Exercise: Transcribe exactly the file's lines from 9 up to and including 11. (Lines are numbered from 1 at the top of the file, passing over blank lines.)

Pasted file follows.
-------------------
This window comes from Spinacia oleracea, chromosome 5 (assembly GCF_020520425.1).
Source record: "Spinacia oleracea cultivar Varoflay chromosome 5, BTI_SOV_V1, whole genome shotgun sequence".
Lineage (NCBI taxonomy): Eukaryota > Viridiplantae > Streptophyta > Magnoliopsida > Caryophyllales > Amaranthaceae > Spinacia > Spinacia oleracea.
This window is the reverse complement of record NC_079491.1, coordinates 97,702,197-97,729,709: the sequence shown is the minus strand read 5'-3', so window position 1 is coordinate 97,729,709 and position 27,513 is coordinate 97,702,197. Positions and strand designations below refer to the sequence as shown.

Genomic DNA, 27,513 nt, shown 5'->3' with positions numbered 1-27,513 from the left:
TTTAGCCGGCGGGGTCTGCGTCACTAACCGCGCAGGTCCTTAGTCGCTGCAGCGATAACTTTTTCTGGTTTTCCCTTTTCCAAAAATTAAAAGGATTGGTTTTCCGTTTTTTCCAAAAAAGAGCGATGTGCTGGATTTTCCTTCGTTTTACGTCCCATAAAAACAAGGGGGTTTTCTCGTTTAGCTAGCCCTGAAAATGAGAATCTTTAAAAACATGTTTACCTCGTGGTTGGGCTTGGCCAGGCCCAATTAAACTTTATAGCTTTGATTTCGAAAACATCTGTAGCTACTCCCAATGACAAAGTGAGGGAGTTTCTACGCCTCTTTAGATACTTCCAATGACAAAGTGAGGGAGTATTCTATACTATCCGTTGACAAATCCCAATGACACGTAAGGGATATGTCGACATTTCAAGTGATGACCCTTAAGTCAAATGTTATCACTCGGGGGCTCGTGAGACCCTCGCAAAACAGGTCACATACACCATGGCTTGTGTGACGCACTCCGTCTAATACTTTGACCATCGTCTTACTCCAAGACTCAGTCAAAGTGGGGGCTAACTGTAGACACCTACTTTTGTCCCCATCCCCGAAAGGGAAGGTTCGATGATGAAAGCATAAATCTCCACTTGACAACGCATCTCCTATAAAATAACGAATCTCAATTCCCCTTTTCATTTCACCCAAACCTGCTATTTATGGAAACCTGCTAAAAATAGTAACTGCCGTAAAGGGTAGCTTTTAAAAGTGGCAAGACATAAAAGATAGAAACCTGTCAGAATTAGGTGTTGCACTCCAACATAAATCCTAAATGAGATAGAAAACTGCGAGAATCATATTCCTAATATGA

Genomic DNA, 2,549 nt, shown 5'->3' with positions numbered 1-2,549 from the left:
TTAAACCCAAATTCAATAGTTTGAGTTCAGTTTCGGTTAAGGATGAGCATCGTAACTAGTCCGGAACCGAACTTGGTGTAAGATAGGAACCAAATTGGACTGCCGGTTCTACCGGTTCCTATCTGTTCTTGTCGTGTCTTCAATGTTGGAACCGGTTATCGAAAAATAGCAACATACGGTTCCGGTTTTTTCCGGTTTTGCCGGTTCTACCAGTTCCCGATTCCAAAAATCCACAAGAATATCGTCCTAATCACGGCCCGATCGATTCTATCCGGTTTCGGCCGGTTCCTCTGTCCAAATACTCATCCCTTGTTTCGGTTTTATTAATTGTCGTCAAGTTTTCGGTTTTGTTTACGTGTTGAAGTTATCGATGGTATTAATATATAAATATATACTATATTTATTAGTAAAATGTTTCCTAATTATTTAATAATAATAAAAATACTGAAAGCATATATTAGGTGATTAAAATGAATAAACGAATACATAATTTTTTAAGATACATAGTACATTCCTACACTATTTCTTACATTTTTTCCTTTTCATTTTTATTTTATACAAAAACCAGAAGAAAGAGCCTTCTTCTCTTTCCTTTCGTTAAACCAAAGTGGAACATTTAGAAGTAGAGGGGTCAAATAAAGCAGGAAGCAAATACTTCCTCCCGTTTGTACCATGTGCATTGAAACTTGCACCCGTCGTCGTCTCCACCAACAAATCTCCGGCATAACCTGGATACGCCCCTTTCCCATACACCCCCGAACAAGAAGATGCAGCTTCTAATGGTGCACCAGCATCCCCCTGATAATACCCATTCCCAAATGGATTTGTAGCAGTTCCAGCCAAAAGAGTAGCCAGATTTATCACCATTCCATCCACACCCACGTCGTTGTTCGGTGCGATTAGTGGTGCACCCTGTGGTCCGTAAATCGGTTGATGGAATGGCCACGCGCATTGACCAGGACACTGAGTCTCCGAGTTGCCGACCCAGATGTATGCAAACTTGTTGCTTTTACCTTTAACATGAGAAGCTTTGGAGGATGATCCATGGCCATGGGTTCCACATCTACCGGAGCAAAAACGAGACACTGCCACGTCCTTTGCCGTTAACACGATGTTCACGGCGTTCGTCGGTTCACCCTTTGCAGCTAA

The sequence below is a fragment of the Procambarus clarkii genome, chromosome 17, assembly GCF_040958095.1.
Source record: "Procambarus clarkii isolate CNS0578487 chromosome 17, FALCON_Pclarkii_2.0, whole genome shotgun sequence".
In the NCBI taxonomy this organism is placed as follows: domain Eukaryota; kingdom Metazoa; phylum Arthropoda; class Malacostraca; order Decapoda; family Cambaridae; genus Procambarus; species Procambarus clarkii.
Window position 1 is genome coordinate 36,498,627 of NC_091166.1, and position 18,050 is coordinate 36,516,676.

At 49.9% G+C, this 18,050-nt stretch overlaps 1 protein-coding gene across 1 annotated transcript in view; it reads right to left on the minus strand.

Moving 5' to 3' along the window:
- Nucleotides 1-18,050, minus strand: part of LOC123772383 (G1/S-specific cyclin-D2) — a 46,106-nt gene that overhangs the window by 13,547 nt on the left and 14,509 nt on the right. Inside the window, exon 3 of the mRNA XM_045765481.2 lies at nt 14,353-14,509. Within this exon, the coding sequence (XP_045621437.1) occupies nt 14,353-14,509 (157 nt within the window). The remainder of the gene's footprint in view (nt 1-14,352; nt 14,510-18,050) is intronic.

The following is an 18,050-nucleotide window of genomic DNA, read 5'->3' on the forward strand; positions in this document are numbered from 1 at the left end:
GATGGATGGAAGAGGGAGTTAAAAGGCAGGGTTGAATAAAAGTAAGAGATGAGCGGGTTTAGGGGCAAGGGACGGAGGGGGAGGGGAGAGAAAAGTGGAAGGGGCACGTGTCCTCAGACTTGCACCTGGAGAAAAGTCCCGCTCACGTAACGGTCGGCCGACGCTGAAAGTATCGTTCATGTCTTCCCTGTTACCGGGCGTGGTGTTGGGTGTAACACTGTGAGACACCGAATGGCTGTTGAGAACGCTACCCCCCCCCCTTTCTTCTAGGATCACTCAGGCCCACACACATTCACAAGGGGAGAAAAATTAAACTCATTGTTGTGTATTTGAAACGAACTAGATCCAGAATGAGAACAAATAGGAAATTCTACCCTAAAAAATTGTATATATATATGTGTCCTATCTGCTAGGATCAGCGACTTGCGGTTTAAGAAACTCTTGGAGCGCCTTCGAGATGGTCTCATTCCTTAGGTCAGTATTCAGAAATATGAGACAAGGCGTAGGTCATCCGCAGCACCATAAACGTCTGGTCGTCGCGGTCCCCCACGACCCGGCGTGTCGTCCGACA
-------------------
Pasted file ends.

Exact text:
The sequence below is a fragment of the Procambarus clarkii genome, chromosome 17, assembly GCF_040958095.1.
Source record: "Procambarus clarkii isolate CNS0578487 chromosome 17, FALCON_Pclarkii_2.0, whole genome shotgun sequence".
In the NCBI taxonomy this organism is placed as follows: domain Eukaryota; kingdom Metazoa; phylum Arthropoda; class Malacostraca; order Decapoda; family Cambaridae; genus Procambarus; species Procambarus clarkii.